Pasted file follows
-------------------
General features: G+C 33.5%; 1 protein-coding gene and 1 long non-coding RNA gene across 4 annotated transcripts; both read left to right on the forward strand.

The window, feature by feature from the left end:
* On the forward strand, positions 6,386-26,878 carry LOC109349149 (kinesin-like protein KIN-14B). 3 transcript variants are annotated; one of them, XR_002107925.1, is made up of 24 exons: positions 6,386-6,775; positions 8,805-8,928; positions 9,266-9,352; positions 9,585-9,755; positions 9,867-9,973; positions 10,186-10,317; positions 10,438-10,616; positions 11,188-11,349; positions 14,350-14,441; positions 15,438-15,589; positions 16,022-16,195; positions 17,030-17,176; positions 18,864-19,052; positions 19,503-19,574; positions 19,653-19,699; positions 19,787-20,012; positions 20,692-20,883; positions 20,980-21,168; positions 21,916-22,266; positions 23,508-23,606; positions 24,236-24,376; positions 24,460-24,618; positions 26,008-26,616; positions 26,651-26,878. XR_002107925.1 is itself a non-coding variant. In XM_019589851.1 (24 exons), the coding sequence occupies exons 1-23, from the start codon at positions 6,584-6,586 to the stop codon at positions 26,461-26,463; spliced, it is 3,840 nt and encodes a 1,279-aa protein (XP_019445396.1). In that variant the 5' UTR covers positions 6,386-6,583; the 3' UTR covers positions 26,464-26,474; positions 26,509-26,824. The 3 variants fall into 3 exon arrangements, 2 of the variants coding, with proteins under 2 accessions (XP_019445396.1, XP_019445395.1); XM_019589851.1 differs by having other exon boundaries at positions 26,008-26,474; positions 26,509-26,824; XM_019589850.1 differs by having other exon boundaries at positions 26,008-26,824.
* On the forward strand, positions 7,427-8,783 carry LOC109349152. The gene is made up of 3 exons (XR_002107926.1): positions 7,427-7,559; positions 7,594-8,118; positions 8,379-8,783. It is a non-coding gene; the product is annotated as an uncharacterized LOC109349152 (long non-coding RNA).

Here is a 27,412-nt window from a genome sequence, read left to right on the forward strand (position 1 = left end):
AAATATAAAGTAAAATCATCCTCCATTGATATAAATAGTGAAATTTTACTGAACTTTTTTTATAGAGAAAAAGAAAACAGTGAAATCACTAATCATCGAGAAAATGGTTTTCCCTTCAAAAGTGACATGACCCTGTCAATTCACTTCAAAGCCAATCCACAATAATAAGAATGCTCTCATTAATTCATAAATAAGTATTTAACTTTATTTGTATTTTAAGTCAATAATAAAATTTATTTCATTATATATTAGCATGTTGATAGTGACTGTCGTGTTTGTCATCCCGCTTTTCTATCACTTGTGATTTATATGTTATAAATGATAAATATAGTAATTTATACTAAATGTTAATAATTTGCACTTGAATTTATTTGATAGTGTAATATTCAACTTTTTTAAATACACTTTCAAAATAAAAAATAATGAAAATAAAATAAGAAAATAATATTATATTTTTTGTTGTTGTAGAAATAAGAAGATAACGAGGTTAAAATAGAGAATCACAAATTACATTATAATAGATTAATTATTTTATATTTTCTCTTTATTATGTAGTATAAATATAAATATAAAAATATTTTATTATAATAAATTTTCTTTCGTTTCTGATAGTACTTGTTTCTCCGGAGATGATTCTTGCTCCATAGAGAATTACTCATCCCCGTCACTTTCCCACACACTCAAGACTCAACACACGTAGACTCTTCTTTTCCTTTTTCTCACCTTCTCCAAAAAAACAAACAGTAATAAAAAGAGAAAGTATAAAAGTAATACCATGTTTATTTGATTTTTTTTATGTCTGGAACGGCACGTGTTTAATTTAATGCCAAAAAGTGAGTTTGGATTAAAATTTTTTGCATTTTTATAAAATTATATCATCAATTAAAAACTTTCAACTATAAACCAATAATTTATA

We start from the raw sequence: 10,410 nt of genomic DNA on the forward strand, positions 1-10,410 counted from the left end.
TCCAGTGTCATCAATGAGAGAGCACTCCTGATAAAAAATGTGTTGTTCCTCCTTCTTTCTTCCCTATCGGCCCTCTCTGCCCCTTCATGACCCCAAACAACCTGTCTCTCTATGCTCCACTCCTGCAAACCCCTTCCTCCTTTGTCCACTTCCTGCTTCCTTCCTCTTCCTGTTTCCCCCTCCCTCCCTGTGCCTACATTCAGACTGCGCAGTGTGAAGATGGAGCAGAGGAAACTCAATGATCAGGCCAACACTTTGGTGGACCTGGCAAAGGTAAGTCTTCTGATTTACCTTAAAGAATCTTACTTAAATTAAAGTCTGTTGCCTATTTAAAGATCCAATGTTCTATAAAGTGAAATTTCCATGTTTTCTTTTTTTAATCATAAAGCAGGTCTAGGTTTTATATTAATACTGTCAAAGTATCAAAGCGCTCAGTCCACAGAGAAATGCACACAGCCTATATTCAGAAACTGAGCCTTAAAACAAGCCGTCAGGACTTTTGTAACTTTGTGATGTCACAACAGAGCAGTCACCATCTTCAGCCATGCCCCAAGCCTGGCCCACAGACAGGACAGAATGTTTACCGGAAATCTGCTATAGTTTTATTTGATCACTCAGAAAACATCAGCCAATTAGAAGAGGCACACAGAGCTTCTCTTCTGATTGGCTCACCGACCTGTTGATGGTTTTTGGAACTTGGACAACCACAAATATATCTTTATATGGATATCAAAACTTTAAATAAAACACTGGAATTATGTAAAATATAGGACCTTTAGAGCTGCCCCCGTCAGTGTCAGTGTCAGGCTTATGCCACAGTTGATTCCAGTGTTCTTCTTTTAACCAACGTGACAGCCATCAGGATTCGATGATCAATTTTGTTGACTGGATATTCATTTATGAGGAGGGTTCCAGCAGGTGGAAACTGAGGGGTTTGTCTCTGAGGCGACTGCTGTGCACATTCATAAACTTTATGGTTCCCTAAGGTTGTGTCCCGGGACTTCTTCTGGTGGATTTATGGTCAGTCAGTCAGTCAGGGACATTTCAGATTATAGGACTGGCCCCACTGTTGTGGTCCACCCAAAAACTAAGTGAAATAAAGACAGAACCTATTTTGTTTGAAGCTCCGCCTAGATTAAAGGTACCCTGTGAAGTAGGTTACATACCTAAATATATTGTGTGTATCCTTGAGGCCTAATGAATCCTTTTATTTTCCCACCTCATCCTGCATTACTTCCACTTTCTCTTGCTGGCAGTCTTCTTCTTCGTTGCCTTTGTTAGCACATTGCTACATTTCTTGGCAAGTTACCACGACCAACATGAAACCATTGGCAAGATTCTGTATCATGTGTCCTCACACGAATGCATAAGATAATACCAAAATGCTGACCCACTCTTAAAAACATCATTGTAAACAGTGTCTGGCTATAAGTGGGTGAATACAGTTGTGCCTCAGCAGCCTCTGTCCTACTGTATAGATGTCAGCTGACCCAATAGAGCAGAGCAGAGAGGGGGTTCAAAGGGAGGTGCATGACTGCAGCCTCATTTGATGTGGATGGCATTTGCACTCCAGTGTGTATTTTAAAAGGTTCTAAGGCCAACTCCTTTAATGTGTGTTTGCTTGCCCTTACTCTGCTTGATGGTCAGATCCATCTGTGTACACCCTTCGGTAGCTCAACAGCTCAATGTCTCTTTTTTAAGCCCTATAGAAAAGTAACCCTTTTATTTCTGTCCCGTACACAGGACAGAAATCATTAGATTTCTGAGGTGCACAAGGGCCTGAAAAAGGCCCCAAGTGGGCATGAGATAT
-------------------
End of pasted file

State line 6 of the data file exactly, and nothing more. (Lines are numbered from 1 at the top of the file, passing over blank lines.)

AAATATAAAGTAAAATCATCCTCCATTGATATAAATAGTGAAATTTTACTGAACTTTTTTTATAGAGAAAAAGAAAACAGTGAAATCACTAATCATCGAGAAAATGGTTTTCCCTTCAAAAGTGACATGACCCTGTCAATTCACTTCAAAGCCAATCCACAATAATAAGAATGCTCTCATTAATTCATAAATAAGTATTTAACTTTATTTGTATTTTAAGTCAATAATAAAATTTATTTCATTATATATTAGCATGTTGATAGTGACTGTCGTGTTTGTCATCCCGCTTTTCTATCACTTGTGATTTATATGTTATAAATGATAAATATAGTAATTTATACTAAATGTTAATAATTTGCACTTGAATTTATTTGATAGTGTAATATTCAACTTTTTTAAATACACTTTCAAAATAAAAAATAATGAAAATAAAATAAGAAAATAATATTATATTTTTTGTTGTTGTAGAAATAAGAAGATAACGAGGTTAAAATAGAGAATCACAAATTACATTATAATAGATTAATTATTTTATATTTTCTCTTTATTATGTAGTATAAATATAAATATAAAAATATTTTATTATAATAAATTTTCTTTCGTTTCTGATAGTACTTGTTTCTCCGGAGATGATTCTTGCTCCATAGAGAATTACTCATCCCCGTCACTTTCCCACACACTCAAGACTCAACACACGTAGACTCTTCTTTTCCTTTTTCTCACCTTCTCCAAAAAAACAAACAGTAATAAAAAGAGAAAGTATAAAAGTAATACCATGTTTATTTGATTTTTTTTATGTCTGGAACGGCACGTGTTTAATTTAATGCCAAAAAGTGAGTTTGGATTAAAATTTTTTGCATTTTTATAAAATTATATCATCAATTAAAAACTTTCAACTATAAACCAATAATTTATA